Literary study – I learned how by teaching it. Distributing a class set of novels, and reading them aloud in serial to the class, so poor readers never got left behind. Augmenting the novel with background facts from history, or poems or short stories on the same topic or theme, or portions of books by the same writer, and asking them questions they could answer without having to struggle with out-dated Victorian language.

I kept a store of Classic Comics in the classrooms, and would hug myself in delight when a lad who’d just ‘read’ the comic would look for the novel on the school library shelves.

When the NZ curriculum changed for all subjects, I was in a school where I taught Years 7 & 8, so I’d have pupils in Year 8 who I’d taught in Year 7. So every two years we would recycle a particular set of novels to study. One year’s theme was Children in Hardship, and it included (among others) House of Sixty Fathers, The Silver Sword, and a pupil’s own choice from a carton of on-loan hard-times related books from NZ’s national Library School Service

The following year’s theme was based on a curriculum requirement for students (Students? At age eleven to twelve, these are pupils, not students!) to examine how a story can be related via more than one channel of communication. My novel was The Wonderful Wizard of Oz. I found and bought, at $2-oo each, a book about Oz, the movie and Lyman Frank Baum’s other Oz books. I had a vcr of the 50th Anniversary of the movie Wizard of Oz, with Angela Lansbury as narrator, and I had the School Services of the National Library send me a carton with as many books about LF BAUM or of his Oz world books as they could pull off their shelves. Most times, the carton would be complemented with books about other fantasy worlds, or on other themes but which had also been made as a movie.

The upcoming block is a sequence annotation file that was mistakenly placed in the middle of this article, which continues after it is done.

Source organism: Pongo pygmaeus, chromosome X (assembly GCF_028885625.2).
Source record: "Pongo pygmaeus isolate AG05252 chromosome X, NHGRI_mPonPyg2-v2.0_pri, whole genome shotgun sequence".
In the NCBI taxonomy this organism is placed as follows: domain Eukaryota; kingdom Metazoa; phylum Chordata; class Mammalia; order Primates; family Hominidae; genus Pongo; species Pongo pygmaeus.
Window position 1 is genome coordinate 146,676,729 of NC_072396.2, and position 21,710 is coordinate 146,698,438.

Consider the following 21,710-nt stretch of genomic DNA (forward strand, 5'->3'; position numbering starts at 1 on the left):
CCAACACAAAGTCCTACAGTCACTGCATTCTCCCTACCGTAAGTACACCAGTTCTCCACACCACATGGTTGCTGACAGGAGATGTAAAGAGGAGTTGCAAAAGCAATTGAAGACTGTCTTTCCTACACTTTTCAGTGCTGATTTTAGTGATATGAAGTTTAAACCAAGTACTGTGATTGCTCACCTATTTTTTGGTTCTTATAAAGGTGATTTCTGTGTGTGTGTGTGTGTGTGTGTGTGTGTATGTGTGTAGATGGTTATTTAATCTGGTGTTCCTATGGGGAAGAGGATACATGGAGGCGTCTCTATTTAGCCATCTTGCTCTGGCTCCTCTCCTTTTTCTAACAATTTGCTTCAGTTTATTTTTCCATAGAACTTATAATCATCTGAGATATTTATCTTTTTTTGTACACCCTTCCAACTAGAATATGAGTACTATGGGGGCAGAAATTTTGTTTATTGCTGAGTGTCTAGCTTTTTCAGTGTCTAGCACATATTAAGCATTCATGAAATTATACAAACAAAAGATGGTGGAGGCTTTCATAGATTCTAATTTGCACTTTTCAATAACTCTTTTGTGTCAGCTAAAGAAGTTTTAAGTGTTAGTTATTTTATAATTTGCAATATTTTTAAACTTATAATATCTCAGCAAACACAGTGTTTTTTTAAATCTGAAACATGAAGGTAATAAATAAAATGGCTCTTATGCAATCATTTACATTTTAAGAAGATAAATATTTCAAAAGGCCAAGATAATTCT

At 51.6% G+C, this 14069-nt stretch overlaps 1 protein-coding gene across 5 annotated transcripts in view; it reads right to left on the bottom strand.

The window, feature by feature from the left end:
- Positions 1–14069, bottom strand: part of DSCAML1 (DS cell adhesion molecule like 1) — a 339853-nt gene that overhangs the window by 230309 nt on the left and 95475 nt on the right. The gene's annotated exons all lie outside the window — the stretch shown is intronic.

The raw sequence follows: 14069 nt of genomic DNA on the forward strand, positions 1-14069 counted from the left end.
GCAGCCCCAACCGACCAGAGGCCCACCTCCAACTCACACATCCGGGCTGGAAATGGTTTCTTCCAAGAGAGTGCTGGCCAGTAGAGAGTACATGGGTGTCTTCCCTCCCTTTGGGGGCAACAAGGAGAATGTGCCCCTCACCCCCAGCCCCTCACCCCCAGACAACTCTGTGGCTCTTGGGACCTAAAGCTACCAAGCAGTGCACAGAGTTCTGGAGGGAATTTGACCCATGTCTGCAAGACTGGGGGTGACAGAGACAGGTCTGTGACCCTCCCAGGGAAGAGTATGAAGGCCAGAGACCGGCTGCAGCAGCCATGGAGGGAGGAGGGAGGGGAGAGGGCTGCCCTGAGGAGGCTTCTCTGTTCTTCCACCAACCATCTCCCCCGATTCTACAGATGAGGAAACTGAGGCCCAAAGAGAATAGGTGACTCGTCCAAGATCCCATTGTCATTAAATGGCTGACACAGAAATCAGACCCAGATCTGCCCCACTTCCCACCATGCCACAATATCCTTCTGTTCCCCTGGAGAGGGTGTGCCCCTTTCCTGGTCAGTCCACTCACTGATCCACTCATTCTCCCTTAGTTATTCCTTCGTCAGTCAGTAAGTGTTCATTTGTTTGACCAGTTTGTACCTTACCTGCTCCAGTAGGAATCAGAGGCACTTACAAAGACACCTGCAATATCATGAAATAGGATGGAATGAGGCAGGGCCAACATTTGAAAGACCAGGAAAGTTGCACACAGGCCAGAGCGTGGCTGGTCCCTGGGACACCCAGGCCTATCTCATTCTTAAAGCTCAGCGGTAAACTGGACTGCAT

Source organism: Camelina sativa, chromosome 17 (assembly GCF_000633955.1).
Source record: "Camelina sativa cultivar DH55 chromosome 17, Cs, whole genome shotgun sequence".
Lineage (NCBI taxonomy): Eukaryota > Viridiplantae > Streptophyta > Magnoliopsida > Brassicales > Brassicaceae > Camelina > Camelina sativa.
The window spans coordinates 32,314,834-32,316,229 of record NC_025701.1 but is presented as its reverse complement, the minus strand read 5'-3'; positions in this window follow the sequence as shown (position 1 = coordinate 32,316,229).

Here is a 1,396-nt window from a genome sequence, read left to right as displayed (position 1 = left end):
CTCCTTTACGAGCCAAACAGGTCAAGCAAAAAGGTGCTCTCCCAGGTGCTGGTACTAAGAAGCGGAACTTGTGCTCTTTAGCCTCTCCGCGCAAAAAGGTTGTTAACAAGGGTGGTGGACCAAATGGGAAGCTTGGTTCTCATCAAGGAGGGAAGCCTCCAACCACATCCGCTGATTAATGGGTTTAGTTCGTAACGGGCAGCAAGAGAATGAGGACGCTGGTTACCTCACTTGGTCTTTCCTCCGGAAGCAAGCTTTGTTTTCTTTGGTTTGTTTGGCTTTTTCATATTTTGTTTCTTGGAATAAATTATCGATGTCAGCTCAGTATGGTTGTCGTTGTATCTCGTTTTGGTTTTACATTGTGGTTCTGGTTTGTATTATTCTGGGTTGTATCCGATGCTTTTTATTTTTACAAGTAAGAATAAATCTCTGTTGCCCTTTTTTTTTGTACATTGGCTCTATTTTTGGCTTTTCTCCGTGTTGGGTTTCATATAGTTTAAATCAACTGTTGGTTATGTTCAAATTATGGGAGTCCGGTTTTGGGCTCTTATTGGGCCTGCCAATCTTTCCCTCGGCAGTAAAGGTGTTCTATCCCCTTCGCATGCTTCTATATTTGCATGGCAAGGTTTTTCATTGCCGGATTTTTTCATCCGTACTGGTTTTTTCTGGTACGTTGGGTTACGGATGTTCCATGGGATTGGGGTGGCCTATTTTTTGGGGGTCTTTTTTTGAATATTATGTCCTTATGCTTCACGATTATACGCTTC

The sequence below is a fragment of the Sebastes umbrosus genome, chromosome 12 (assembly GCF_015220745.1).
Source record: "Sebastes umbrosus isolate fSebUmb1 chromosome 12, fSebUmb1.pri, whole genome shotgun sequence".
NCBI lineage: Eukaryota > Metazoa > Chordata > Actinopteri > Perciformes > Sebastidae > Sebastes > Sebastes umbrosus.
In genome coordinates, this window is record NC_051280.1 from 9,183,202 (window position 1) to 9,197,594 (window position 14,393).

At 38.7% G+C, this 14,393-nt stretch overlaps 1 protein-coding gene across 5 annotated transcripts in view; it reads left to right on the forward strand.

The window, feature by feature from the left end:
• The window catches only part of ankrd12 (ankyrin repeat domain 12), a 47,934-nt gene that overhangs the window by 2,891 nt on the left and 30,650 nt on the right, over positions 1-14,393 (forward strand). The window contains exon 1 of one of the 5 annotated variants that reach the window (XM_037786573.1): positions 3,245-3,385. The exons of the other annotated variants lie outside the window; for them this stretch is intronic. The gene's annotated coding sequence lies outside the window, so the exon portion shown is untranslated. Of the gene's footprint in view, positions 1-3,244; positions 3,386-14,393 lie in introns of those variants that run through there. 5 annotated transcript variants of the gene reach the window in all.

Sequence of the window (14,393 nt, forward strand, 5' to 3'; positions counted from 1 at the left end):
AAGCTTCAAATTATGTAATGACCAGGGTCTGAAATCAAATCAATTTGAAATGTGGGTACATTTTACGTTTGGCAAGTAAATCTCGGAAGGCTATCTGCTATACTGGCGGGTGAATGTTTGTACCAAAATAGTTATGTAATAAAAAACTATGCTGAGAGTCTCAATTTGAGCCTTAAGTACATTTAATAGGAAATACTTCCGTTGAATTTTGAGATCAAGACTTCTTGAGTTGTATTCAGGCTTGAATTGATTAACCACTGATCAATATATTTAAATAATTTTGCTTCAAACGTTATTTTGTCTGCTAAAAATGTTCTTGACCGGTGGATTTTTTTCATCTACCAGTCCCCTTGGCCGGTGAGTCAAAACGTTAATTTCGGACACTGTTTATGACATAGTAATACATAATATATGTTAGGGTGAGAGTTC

I would tease the class with Lansbury’s documentary, then they would have to read the novel (the reading age made reading it to them unnecessary) and discussing chapter by chapter. Then They would be given access to the carton of National Library books (they’d fight for a BAUM book) and the non-fictional $2 books.

Only when we had looked at every source would I reward them with the movie – which would be stop-started every time a pupil spotted a difference between the movie and the book, Questions would fly – Why aren’t her shoes diamond? Why isn’t Munchkin land blue? And the answers would always come from another pupils who’d read and studied that very matter.

My favourite point of discussion would be the Wicked Witch of the West, as played by Margaret Hamilton vs the original actress choice. It was a good teaching moment to point out how important it is, when writing a story, to make sure you create a “really good baddie” – one who makes you dive under the couch to hide.

I am smug in saying , as this class was the Junior department of a full secondary school, English teachers of the upper classes would always be able to tell me how well my pupils were at literary studies.

And so, by teaching literary study, I learned how to study literature. But it still hasn’t changed my taste in reading material. Victorian literature is still a “walk past quick” section of the library or book store.